Last week in the Reader's Den I shared a library poem by modern New York poet Puma Perl. This week I found a library poem by the immortal Emily Dickinson. She writes of an intimate encounter with an antique volume, and how it transports her.
IN A LIBRARY.
A precious, mouldering pleasure 't is
To meet an antique book,
In just the dress his century wore;
A privilege, I think,
His venerable hand to take,
And warming in our own,
A passage back, or two, to make
To times when he was young.
His quaint opinions to inspect,
His knowledge to unfold
On what concerns our mutual mind,
The literature of old;
What interested scholars most,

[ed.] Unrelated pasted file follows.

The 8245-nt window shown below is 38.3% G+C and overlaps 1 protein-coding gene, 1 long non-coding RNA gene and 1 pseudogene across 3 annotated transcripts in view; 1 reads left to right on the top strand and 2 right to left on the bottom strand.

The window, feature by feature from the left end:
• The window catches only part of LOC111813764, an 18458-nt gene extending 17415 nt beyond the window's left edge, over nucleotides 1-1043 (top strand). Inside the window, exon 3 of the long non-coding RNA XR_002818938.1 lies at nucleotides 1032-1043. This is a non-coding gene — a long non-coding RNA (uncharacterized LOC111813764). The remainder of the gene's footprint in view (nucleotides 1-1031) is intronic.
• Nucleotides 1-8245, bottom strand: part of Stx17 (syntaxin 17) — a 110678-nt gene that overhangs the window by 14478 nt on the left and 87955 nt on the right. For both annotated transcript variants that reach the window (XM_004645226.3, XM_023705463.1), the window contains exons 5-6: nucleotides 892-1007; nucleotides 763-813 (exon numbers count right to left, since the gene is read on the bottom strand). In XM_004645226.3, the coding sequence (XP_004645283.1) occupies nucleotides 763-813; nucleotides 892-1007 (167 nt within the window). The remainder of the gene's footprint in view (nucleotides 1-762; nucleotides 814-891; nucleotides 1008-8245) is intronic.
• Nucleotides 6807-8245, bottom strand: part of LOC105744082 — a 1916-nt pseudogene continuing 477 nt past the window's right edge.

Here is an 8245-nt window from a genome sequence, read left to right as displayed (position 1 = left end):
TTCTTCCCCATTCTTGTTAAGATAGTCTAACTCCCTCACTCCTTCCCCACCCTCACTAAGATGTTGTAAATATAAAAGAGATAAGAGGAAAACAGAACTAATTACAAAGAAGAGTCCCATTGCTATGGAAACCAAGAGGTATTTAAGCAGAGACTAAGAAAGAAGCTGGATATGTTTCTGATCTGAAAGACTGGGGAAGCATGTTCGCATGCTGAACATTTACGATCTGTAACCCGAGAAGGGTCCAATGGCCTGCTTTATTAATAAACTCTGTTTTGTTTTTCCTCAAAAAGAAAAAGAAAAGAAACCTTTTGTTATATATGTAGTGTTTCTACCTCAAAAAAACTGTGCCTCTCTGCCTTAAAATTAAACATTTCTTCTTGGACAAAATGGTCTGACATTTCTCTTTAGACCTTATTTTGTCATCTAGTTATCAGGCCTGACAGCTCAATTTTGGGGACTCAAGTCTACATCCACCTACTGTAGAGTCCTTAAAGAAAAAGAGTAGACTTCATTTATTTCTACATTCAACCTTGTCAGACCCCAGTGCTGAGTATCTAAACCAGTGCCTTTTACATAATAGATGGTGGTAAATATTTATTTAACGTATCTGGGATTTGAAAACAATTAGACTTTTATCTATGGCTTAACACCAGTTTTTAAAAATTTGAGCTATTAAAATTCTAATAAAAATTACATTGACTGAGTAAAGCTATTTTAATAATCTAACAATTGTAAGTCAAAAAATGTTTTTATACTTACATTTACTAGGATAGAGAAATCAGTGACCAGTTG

What competitions ran
When Plato was a certainty.
And Sophocles a man;
When Sappho was a living girl,
And Beatrice wore
The gown that Dante deified.
Facts, centuries before,
He traverses familiar,
As one should come to town
And tell you all your dreams were true;
He lived where dreams were sown.
His presence is enchantment,
You beg him not to go;
Old volumes shake their vellum heads
And tantalize, just so.
I wonder what sort of poem one could write about encountering an antique volume on a website (in my case, Project Gutenberg's rich collection of Dickinson poetry).
Do you have thoughts you'd like to share about this poem? Feel free to post comments below, and look out for the next poem from the Reader's Den, coming soon to a screen near you.